Classic Japanese Literature: Japanese Novels and Short Story Collections


Explore classic Japanese literature with this curated list of best classic Japanese novels and short story collections, from the 18th century through the post-World War II era.

Blossoming cherry tree on a sea green background

Classic Literature of Japan

I love going on treasure hunts back through the pages of literary history; there’s always more to find. Lately I’ve set myself to learn more about Japanese classics, and I’ve discovered and read some wonderful gems and added others to my TBR list!

Japan is on my bucket list of places to visit, but since it’ll probably be years before that happens, at least I can learn more about the country and culture in the meantime!

From my very limited knowledge of classic Japanese fiction, one difference I’ve noticed between Japanese literature and Western literature is that the former seems to be more quotidian, in a way. Japanese literature doesn’t always follow the beats of rising and falling action, checking off plot milestones according to the pattern of Western fiction. That’s not to say there isn’t drama in Japanese literature–it just doesn’t always play out the way you expect it to! And the prose is beautiful; it can be very calm, meditative, or melancholy.

As with all my book lists posts on Tea and Ink, I narrowed down my selections from a ton of options. Ultimately, I don’t include books “just because” they’re classics or critically-acclaimed; they have to be books that I believe will interest and suit Tea and Ink readers in particular. In other words, this is an Elsie Callender-created list, not an AI-generated mashup(; I hope you enjoy this list and find some new favourites!

Classics Reading Challenge

If you’re following along with our 2023 Classics Reading Challenge, April’s prompt is to read a classic Japanese novel or short story collection. Any of the following books could count for the challenge, and it’s never too late to join (even if it’s past April when you read this!)

Best Classic Japanese Novels and Short Story Collections

Tales of Moonlight and Rain by Ueda Akinari (1776)

While the United States was busy declaring its independence from the British, over in Japan Ueda Akinari was publishing the woodblock edition of Ugetsu Monogatari (Tales of Moonlight and Rain), a seminal work in Japanese literature. Tales of Moonlight and Rain is a collection of nine short stories with a supernatural, ghostly quality. 

Akinari laced his stories with wordplay, symbolism, and numerous allusions to earlier Chinese and Japanese literature, folklore, philosophy, and theater. But even if these references are lost on most modern-day Western readers, the stories still make for haunting and engaging reading on a misty, moonlit night.

Note: In my opinion, the first tale in the collection with its long roster of names and places is the least interesting. But keep reading–the subsequent tales are better!

Related: Here are more spooky short stories if you’re in the mood for something a little haunting!

In the Shade of Spring Leaves by Ichiyō Higuchi (1892-1896)

In a time when Japanese women authors were scarce, Higuchi made a name for herself as a promising and respected writer of short stories and poems, and is considered the first professional female writer of Japanese literature. After the death of her brother and samurai father, Higuchi sought to supplement her family’s paltry income by becoming a writer. Unfortunately, as her reputation grew her health declined, and she died of tuberculosis at the age of 24.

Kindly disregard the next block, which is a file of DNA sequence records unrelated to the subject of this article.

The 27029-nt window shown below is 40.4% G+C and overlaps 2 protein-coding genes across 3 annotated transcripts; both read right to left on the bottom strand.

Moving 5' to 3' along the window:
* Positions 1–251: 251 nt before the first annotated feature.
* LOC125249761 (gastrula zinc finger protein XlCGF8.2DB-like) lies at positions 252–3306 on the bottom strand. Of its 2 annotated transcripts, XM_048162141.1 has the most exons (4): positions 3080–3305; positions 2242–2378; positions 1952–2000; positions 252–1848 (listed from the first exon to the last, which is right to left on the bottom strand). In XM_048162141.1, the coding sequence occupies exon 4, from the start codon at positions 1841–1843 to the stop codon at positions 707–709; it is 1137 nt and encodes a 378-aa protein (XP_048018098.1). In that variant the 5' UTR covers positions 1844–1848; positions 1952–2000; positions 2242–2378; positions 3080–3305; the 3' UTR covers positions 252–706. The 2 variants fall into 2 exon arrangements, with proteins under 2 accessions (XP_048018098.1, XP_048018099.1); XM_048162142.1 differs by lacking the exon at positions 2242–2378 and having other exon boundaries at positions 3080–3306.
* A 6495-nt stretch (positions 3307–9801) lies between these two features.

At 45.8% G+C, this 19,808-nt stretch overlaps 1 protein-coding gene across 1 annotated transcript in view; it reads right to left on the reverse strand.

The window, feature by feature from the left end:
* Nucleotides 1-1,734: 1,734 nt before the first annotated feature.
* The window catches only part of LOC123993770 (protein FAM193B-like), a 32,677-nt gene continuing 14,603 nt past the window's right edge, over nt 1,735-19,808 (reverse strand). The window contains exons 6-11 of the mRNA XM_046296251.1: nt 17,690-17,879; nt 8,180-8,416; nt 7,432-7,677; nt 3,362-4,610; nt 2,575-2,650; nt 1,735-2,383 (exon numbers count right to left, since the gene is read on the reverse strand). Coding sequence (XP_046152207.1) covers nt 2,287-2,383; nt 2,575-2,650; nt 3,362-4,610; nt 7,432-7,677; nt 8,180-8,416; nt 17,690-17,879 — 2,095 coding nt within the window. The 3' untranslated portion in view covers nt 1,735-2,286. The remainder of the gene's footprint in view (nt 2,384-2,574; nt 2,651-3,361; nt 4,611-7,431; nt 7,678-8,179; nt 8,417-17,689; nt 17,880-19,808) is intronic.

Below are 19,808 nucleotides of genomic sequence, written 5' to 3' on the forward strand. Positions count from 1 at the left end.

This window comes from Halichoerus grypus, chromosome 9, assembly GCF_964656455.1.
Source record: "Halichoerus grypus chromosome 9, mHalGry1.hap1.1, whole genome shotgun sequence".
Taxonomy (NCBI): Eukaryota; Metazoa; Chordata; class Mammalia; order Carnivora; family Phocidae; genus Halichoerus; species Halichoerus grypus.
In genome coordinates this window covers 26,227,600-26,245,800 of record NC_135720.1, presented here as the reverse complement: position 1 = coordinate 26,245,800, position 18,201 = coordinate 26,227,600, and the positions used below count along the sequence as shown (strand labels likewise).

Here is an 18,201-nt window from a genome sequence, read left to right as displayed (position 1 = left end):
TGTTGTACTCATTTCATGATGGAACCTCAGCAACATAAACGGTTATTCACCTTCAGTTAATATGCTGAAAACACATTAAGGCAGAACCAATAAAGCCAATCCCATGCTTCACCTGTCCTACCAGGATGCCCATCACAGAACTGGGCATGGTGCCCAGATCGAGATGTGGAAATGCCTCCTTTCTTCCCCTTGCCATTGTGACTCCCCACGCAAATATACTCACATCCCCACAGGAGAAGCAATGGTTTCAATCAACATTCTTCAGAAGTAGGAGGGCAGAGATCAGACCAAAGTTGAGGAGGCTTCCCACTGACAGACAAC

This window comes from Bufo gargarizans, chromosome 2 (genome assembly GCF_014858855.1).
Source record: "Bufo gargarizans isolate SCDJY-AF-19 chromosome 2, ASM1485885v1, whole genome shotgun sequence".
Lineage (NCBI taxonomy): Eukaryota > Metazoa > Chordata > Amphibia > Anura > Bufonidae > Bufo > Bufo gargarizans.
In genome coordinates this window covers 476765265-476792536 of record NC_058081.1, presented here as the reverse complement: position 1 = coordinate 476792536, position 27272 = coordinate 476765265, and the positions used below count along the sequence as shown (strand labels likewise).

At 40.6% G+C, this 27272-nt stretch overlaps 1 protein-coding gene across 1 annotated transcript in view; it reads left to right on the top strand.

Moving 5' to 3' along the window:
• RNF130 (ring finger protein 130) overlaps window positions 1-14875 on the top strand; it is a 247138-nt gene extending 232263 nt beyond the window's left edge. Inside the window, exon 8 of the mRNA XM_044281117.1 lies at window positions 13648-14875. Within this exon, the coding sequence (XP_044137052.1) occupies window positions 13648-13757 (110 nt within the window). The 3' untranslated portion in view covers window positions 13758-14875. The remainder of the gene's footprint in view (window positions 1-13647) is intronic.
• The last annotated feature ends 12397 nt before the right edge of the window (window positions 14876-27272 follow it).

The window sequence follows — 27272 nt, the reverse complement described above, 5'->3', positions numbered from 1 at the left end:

Unlike other authors of the period, Higuchi’s writing often focused on the lives of the underprivileged and lower-class, rather than the aristocratic classes. She lived with her mother and sister near a red-light district, and her writings became increasingly sensitive towards the condition of women. 

There are no complete English-translated editions of her 21 short stories, but the volume I’ve pictured here includes a sampling of 9, as well as a fascinating biography and excerpts from Higuchi’s extensive diary.

I Am a Cat by Natsume Sōseki (serialized 1905-1906)

Set in Tokyo, I Am a Cat is a comic satire told from the perspective of a domestic cat with a high opinion of himself. The cat’s human is a school teacher named Sneaze, and the cat observes Sneaze’s interactions and conversations with his wife, kids, and friends, sharing his own philosophical insights with the reader along the way.

Sōseki began his writing career with haiku, short sketches, and other poetry, but I Am a Cat was his first major success and he went on to become one of Japan’s most famous novelists.
The first chapter of I Am a Cat was originally intended as a single short story for a literary journal, but Sōseki’s editor asked him to continue it. Each chapter can stand alone, so the book makes for a good “ongoing read” to have on your nightstand if you’re the type of reader who has multiple books going at once!

Night on the Galactic Railroad by Kenji Miyazawa (written around 1927, published posthumously in 1934)

This short fantasy novel is about a lonely boy named Giovanni and his only friend, Campanella, who one night find themselves magically whisked away on a fantastical train journey through the stars. Aboard the train, the boys meet other travelers and encounter wonders at each station they travel to across the Milky Way. This evocative and unusual story will appeal to fans ofThe Little Prince, the fantasy of George Macdonald, and films from Hayao Miyazaki and Studio Ghibli.

Miyazawa was a prolific writer of poetry and children’s stories, but practically unknown and unrecognized during his short lifetime (he was only 37 when he died). However, after his death his friends published many of his works and Miyazawa has become a respected and beloved author.

There are several translations of Night on the Galactic Railroad, and it is sometimes published under other names like Milky Way Railroad and Night Train to the Stars. I can’t really find a general consensus on which translation is best. I’ve linked to an edition translated by Julianne Neville, as it includes a couple of Miyazawa’s other short stories to give you more of a taste of his work. Whichever edition you choose, I just recommend that you avoid reading any introductions–and possibly even the back cover of the book!–if you’d like to guard against spoilers.

Mt. Fuji across the lake with Japanese maple tree in the foreground, and collage of classic Japanese novels across the bottom

Snow Country by Yasunari Kawabata (serialized 1935-37; final novel published in 1948)